Eton Manor get into Rugby World Cup fever
PUBLISHED: 13:00 28 September 2015
PA/Press Association Images
New Wilderness clubhouse was buzzing on Saturday for England’s clash against Wales at Twickenham
It was built up as the biggest England against Wales clash for years and Saturday’s World Cup Pool A encounter certainly captured the imagination of those associated with Eton Manor RFC as the New Wilderness clubhouse was packed to the brim.
After a 26-8 loss at Colchester earlier in the day in the National League Three South, the Manor members as well as players and supporters went back to their home in Nutter Lane ahead of the huge clash between the Red Rose and the Red Dragon.
There was no playing down the fixture, a win for Stuart Lancaster’s side and they would have one foot in the knock-out stage of the competition and surely that would be on the case, considering the injury problems for the Welsh.
In the opening stages those in attendance at Eton Manor were roaring every England move on and Owen Farrell’s impressive kicking ensured the mood inside the clubhouse was jovial and buoyant.
Not everybody was watching the big screens with plenty of children outside playing rugby, running around and trying to emulate the stars of Lancaster’s team. They are the future generation and even though it was virtually pitch black outside, the kids were relishing having the ball in hand.
But back inside the atmosphere was bubbling nicely with England on top and playing well and then jubilation and roars that would have been heard on the North Circular as Jonny May crossed over for the first try of the match.
The converted score was met with huge applause and cheers from all the passionate Englishmen in attendance and things were going nicely for Lancaster’s men with ‘come on England’ ringing out inside the New Wilderness.
A few Wales supporters were in the building, though, and not afraid to cheer on the Red Dragon whenever Warren Gatland’s team made a dent on the scoreboard.
At half time it was the majority of people inside the clubhouse who were happy as the hosts led 16-9 going into the break.
That interval also saw various spectators head for the toilets or outside for some fresh air, two things you couldn’t do whilst the tense action from inside Twickenham was on.
Before you knew it the second period was back underway and Farrell, a controversial inclusion, was continuing to show his class with an early penalty that added to the mood inside the clubhouse. England were looking good.
Wales responded with a kick from Dan Biggar but another from Farrell ensured the Eton Manor folk were happy for the time being, but the atmosphere was now starting to get tense.
You couldn’t hear the chants of ‘come on England’ anymore, the mood was changing as the Welsh began to enjoy more possession and get a foothold in the contest. Nerves were flooding into those in attendance so imagine what it was doing to Lancaster’s men!
Another penalty from Biggar added to the tension with the passionate Englishman in the building now looking worried and that buoyant feel to proceedings half an hour early had suddenly disappeared.
A big tackle by Farrell was greeted with huge applause, it had been a while since the Manor fans supporting the hosts had been able to cheer for their side. It was all Wales.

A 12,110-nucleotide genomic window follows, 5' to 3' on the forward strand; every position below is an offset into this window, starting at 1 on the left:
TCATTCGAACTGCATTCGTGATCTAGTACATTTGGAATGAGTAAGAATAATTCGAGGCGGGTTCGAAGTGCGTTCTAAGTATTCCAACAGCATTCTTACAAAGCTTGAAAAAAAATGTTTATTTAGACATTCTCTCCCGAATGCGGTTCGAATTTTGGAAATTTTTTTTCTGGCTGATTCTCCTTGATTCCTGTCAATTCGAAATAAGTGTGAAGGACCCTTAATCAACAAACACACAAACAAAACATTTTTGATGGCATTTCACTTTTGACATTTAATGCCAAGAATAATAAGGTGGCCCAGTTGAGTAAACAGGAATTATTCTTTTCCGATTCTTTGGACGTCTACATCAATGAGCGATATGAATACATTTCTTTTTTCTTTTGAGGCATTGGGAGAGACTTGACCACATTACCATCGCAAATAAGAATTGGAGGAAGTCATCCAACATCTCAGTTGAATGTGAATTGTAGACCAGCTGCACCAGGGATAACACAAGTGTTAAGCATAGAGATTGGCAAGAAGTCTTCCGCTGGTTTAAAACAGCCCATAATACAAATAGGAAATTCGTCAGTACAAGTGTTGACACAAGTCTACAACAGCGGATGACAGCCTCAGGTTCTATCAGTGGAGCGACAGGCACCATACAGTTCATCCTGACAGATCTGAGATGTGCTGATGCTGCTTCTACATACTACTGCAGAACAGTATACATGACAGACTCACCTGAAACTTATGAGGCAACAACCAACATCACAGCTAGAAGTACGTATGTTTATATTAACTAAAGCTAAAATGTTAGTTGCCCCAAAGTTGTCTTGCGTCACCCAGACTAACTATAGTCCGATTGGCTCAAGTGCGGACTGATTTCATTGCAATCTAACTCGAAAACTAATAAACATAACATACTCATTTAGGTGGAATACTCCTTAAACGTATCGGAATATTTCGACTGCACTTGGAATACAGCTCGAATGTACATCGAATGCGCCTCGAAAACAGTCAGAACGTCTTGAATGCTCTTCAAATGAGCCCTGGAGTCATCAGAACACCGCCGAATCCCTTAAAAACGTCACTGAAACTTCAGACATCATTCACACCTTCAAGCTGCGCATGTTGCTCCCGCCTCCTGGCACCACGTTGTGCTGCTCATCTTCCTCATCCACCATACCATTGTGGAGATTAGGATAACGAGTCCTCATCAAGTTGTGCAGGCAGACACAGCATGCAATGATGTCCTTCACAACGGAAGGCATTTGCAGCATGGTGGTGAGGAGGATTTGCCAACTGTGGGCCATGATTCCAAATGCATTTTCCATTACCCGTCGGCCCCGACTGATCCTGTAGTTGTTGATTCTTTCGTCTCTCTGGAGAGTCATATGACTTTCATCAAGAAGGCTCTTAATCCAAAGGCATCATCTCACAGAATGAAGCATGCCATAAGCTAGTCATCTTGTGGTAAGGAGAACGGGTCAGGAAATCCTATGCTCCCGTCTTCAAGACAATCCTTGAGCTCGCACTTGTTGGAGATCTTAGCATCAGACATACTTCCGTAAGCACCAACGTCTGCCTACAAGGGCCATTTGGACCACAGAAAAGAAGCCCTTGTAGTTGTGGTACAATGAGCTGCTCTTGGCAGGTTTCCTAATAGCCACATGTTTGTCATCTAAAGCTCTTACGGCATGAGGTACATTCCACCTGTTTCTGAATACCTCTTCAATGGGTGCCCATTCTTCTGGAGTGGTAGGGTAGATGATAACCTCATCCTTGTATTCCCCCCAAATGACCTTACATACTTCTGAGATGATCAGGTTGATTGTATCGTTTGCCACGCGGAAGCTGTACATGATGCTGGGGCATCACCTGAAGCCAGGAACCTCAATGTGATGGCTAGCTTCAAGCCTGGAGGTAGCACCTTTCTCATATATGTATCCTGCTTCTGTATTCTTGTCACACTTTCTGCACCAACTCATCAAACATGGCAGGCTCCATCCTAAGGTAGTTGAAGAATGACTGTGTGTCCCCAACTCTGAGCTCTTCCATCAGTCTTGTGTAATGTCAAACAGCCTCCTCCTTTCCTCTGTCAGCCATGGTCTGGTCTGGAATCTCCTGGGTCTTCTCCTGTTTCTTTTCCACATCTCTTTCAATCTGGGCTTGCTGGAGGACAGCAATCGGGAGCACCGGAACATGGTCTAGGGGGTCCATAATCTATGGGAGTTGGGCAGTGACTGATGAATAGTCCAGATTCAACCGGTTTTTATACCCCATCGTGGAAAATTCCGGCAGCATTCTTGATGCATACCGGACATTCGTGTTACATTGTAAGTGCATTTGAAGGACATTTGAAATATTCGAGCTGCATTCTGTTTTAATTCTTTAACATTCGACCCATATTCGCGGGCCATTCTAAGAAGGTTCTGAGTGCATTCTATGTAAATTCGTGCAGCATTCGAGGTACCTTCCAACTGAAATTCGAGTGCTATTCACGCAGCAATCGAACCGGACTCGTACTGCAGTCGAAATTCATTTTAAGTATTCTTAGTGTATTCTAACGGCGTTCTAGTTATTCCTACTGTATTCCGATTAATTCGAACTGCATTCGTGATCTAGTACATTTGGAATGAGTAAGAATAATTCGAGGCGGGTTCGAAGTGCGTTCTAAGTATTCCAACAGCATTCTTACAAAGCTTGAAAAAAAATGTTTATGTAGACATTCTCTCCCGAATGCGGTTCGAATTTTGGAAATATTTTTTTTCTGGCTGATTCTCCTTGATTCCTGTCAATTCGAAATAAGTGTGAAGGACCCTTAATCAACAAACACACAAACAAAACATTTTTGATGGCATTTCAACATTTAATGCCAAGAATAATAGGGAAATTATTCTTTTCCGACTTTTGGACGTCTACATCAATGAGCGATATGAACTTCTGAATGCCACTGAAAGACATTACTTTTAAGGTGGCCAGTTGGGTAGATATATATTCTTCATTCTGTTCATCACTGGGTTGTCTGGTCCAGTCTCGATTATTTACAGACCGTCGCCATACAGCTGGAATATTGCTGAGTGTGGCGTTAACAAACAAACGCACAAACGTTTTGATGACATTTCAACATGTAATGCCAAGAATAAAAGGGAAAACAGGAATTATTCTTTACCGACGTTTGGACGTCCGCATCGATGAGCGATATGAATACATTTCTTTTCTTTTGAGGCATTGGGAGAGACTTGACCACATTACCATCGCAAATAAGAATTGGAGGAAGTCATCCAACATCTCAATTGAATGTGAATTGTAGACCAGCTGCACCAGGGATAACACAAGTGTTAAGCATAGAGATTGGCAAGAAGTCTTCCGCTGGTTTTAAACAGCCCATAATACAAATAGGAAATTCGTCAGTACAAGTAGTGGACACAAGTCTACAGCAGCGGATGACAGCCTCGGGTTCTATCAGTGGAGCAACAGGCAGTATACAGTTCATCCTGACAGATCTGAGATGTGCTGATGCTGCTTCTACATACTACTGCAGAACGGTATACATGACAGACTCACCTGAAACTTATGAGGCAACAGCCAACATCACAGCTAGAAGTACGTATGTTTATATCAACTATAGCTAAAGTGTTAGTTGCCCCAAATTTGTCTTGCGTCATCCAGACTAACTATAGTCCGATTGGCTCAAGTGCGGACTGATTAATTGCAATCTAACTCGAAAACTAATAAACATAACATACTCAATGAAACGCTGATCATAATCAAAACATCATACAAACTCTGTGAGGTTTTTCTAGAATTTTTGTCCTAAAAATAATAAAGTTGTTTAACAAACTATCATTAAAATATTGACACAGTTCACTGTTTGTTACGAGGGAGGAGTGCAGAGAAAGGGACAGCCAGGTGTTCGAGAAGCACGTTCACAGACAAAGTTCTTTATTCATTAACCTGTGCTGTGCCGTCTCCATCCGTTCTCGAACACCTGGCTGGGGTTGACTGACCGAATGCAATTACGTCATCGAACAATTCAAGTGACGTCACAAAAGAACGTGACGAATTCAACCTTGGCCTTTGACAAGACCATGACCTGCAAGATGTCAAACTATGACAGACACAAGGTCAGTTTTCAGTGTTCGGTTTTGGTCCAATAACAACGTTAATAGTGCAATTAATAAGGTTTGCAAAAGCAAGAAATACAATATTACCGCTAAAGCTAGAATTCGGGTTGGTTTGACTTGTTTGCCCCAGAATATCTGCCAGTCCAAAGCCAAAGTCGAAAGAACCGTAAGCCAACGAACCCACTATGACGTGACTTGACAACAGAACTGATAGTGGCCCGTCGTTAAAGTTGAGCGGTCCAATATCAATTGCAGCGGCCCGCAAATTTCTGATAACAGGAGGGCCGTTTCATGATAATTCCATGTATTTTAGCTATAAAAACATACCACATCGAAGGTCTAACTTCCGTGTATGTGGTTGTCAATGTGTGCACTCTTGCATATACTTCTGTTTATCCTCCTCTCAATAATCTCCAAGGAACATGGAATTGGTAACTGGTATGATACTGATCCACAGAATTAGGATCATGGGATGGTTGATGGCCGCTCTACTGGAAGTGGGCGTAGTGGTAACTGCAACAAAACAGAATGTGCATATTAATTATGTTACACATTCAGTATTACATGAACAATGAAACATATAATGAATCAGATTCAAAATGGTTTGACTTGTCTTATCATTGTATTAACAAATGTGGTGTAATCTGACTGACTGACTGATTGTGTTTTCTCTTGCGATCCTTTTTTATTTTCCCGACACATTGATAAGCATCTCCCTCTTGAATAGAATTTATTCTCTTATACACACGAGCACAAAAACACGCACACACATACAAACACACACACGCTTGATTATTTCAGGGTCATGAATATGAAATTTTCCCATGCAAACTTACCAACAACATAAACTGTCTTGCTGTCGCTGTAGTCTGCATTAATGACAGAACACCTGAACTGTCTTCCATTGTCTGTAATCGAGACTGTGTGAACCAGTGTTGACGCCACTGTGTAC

A penalty from the Saracens fly-half puts England 25-18 up, but it did little to ease the nerves and the pressure was building and then it hits boiling point. Lloyd Williams kicks cross-field and Gareth Davies picks the ball up and crosses for a try.
Suddenly the Welsh support inside the clubhouse has doubled and it is them that are jovial and enthusiastic and they only get louder when Biggar’s conversation levels the scores - it is 25-25.
Tension fills the clubhouse now and suddenly you can hear the ITV commentary team, 72 minutes into the match and you can finally hear them. That is how loud those inside the New Wilderness had been, but that has all changed now.
Nobody wants to say a word, no English or Welshman wants to jinx their team and three minutes later the hosts have their head in their hands.
Mike Brown holds onto the ball too long and Biggar sends over what would turn out to be the winning penalty from 49 metres! England fans are speechless, shocked faces are everywhere inside the clubhouse.
The drama continues and the Wales captain Sam Warburton gives away a penalty now which is met by groans from some and England’s skipper Chris Robshaw elects to go for the corner.
His bravery, following in the footsteps of Japan against the South Africans, is wildly backed by the Manor faithful. England can do it, they can win the line-out and get the winning try.
Except they don’t. Now the Wales fans are extremely vocal, England haven’t been able to achieve what the Japanese could do and the seconds are ticking away.
Lancaster’s men have one final throw of the dice, but it fails and Biggar, fittingly, has the ball in hand and thumps it into the stands. The Red Dragon has downed the Red Rose.
The full time whistle is greeted by a lot of cheers from the Wales fans inside the clubhouse, they weren’t cheering so enthusiastically half an hour before, but that doesn’t matter.
For the English, it is a combination of shock and worry. What will happen now for the hosts nation? Regardless, what you can say is that the Rugby World Cup is getting people together and creating a unique experience for those wanting to watch the games.
Eton Manor’s clubhouse was buzzing for much of the match on Saturday and children all around were enjoying being able to run around free and play rugby, even if it was virtually pitch black.
Even though England’s defeat wasn’t part of the script, what this World Cup needs to do is get more people playing and watching rugby. Judging from what I saw on Saturday, that is definitely the case.
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